Aug 8, 2019
It’s always a good time to check up on your facility’s safety — but now the stakes are even higher when it comes to safety violations.
Employers across the U.S. have been facing higher penalties from the Occupational Safety and Health Administration (OSHA) this year. In January 2019, the federal agency announced it was increasing the maximum penalty for serious and other than serious citations to $13,260 and the maximum for repeat and willful violations to $132,598.
That means conducting a safety audit is especially critical if you’ve already received citations at any company facility, since a repeat offense could trigger a costly willful violation.
What updated OSHA standards mean for your facility’s roof and how to protect maintenance workers on your property
Feb 15, 2018
There’s a prevalent double standard when it comes to food facility safety management. Think about the measures taken when a visitor enters a food plant production area: You have to dress out, walk through a foot bath, take off jewelry, wear a smock. All of these precautions are designed to keep your product safe — but what about your maintenance crew?
It’s not uncommon to see safety standards and attention to cleanliness become more relaxed in maintenance areas or on the roof of a food plant. Food safety precautions get a lot of attention because owners (rightfully) fear product contamination and highly publicized recalls, but what about the risks outside your building? One maintenance or construction accident can do just as much damage in negative publicity and lawsuits as a product recall.
Nov 10, 2016
Dust explosions have been linked to numerous fatal accidents in the United States. Between 1980 and 2012, the U.S. Chemical Safety Board investigated more than 280 combustible dust incidents that killed 141 people and injured 767 others.
Food manufacturing plants are among the most susceptible to these incidents, especially those in the baking segment that use a lot of flour and sugar. Of course, protecting your facility and employees is paramount, but the risk factors aren’t always obvious. Before we look at how to proactively protect your facility, let’s examine how these disasters can happen.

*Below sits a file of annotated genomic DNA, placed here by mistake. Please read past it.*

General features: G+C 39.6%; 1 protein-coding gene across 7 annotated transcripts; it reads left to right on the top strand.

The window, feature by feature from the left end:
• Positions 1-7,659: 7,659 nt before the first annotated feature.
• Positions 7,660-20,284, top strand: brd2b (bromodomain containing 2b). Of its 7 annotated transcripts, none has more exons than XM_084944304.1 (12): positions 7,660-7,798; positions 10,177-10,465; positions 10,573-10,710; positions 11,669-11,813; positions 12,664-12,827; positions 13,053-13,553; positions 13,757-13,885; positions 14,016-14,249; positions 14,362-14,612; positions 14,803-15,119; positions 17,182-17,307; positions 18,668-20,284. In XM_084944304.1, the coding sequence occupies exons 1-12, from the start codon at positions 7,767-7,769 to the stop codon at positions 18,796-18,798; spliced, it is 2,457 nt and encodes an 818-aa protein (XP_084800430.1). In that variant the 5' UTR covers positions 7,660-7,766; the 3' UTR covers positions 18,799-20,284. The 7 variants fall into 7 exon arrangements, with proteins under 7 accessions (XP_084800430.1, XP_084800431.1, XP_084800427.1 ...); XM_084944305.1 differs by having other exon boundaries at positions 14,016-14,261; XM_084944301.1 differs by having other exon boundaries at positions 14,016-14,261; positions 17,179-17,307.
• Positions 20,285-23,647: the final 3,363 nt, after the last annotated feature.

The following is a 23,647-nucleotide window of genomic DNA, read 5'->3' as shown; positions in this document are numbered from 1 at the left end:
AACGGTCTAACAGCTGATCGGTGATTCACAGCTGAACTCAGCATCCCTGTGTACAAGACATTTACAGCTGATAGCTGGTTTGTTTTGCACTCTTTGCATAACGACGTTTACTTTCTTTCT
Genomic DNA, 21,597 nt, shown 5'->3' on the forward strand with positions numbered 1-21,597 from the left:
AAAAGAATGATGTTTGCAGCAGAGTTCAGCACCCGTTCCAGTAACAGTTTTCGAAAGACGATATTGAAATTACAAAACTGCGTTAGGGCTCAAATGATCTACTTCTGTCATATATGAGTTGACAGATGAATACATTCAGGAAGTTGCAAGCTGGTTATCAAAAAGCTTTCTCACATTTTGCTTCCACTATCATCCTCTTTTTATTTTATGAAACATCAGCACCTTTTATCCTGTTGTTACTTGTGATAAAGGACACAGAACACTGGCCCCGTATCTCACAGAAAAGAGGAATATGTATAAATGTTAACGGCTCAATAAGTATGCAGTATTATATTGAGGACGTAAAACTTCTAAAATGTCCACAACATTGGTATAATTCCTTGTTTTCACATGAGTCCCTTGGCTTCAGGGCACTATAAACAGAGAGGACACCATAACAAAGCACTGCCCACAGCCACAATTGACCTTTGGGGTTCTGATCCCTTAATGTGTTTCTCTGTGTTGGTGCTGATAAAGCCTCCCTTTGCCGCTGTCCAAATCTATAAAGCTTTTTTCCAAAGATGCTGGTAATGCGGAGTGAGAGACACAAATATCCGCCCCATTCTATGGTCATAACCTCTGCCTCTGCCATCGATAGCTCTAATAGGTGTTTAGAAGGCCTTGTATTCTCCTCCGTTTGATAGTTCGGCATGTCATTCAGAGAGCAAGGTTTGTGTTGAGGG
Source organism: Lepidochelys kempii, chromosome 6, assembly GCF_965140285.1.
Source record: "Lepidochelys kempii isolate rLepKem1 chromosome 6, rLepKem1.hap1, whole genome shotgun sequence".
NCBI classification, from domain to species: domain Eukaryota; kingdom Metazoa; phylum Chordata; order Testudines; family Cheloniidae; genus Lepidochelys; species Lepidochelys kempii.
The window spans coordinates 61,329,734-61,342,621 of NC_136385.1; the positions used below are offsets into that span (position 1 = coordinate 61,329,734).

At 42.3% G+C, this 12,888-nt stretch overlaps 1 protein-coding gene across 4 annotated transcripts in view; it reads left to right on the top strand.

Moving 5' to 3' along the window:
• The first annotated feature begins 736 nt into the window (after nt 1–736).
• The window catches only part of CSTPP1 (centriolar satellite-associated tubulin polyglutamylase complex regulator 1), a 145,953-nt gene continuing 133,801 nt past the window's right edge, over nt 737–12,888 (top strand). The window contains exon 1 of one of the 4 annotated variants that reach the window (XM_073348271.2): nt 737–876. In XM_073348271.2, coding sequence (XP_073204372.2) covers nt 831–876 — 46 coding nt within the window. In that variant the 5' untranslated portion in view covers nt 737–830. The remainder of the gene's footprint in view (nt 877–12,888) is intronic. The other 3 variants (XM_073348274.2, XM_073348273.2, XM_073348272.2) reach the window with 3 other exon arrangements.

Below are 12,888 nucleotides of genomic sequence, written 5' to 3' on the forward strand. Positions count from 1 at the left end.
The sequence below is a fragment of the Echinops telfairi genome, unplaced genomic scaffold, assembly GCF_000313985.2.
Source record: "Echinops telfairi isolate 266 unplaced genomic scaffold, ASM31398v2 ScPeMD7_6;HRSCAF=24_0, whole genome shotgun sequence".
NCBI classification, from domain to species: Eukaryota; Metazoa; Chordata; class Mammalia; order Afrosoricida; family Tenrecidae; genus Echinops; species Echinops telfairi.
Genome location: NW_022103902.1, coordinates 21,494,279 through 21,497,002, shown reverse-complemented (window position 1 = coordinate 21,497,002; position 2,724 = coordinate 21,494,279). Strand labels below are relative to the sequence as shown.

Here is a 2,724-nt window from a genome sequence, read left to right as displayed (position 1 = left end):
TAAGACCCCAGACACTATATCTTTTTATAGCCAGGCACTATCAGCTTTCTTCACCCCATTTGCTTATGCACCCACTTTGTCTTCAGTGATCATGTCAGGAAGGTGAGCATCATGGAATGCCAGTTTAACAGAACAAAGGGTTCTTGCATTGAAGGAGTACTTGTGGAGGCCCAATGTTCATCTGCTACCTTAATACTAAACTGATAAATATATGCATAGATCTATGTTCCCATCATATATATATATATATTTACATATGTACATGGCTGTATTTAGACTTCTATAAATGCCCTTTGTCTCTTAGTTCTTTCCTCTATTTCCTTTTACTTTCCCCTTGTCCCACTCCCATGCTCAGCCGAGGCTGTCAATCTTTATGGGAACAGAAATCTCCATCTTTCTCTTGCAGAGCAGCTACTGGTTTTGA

Final part in our worker safety series
Nov 19, 2015
In last week’s post, I introduced you to the behavior-based approach to worker safety. While ergonomic design and regulatory compliance remain critical to worker safety, behavior-based safety strategies incentivize employees to take ownership of their own safety. Employees proactively identify potential hazards, helping prevent them from ever happening in the first place.
Below, I outline in more detail three reasons you should integrate a behavior-based approach into your food plant’s worker safety practices.
Make your 'recorded incidents per man hour' work for you
Nov 12, 2015
Worker safety is a critical element in every food plant, regardless of the type of products manufactured. And while creating a safe, ergonomic work environment is a must, sometimes it’s not enough to ensure the safety of your most important asset—your employees.
In a recent Food Engineering article on ergonomic practices, I discussed how a behavior-based approach can enhance your plant’s worker safety. With behavior-based safety training, workers are incentivized to proactively look for potential hazards, creating a safety-oriented workforce.